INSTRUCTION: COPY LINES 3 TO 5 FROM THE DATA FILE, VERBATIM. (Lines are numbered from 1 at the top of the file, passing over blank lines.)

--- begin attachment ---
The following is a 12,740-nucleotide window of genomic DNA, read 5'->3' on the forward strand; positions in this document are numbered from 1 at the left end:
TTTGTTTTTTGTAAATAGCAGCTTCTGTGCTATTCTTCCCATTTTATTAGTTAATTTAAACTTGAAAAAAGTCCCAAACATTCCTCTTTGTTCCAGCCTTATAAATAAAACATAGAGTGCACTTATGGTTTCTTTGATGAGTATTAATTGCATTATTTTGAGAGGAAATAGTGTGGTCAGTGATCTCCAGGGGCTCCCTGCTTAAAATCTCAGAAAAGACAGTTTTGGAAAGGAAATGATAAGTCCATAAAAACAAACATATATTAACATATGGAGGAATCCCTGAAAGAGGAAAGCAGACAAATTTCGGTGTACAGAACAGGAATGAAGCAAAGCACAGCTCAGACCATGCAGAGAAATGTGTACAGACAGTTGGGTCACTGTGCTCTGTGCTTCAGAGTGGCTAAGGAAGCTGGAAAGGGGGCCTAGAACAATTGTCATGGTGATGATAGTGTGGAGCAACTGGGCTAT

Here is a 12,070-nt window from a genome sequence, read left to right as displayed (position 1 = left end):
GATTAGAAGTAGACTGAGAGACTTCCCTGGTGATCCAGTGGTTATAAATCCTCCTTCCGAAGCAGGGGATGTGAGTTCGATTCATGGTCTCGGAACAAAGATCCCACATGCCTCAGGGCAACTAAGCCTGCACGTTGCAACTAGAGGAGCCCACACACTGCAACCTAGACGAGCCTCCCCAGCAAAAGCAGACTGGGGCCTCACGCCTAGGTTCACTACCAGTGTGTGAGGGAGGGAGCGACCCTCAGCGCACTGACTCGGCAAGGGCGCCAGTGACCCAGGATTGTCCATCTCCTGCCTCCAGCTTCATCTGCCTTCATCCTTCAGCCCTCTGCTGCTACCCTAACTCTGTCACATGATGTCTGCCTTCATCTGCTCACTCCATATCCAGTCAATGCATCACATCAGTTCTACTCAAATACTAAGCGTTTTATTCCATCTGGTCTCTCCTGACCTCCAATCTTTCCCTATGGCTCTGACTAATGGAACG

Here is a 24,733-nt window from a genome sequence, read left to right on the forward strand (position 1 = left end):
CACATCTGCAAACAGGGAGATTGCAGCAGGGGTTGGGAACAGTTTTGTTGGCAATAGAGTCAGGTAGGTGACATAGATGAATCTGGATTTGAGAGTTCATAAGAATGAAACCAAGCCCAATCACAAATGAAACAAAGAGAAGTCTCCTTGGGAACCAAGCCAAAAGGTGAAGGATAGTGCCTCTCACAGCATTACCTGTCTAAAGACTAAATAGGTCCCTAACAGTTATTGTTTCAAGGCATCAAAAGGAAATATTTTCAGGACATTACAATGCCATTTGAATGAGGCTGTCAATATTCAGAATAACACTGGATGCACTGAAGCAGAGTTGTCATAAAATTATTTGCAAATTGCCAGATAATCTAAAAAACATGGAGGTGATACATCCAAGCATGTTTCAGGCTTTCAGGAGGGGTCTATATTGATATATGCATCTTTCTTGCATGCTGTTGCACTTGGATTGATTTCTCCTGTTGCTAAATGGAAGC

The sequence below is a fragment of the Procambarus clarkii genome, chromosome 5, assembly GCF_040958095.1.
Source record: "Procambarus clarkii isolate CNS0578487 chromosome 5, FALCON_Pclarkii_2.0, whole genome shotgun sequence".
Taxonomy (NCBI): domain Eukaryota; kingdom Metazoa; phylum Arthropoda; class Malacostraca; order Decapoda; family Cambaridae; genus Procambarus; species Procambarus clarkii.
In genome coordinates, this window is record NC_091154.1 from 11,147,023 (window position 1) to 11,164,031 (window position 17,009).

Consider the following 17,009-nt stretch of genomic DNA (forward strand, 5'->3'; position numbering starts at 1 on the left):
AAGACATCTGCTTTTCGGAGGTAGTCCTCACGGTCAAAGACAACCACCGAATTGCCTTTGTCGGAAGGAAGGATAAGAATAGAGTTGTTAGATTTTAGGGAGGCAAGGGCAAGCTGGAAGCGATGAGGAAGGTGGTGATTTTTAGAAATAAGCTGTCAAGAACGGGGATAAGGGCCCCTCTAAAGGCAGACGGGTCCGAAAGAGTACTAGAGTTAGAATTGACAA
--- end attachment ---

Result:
Here is a 12,070-nt window from a genome sequence, read left to right as displayed (position 1 = left end):
GATTAGAAGTAGACTGAGAGACTTCCCTGGTGATCCAGTGGTTATAAATCCTCCTTCCGAAGCAGGGGATGTGAGTTCGATTCATGGTCTCGGAACAAAGATCCCACATGCCTCAGGGCAACTAAGCCTGCACGTTGCAACTAGAGGAGCCCACACACTGCAACCTAGACGAGCCTCCCCAGCAAAAGCAGACTGGGGCCTCACGCCTAGGTTCACTACCAGTGTGTGAGGGAGGGAGCGACCCTCAGCGCACTGACTCGGCAAGGGCGCCAGTGACCCAGGATTGTCCATCTCCTGCCTCCAGCTTCATCTGCCTTCATCCTTCAGCCCTCTGCTGCTACCCTAACTCTGTCACATGATGTCTGCCTTCATCTGCTCACTCCATATCCAGTCAATGCATCACATCAGTTCTACTCAAATACTAAGCGTTTTATTCCATCTGGTCTCTCCTGACCTCCAATCTTTCCCTATGGCTCTGACTAATGGAACG

Here is a 24,733-nt window from a genome sequence, read left to right on the forward strand (position 1 = left end):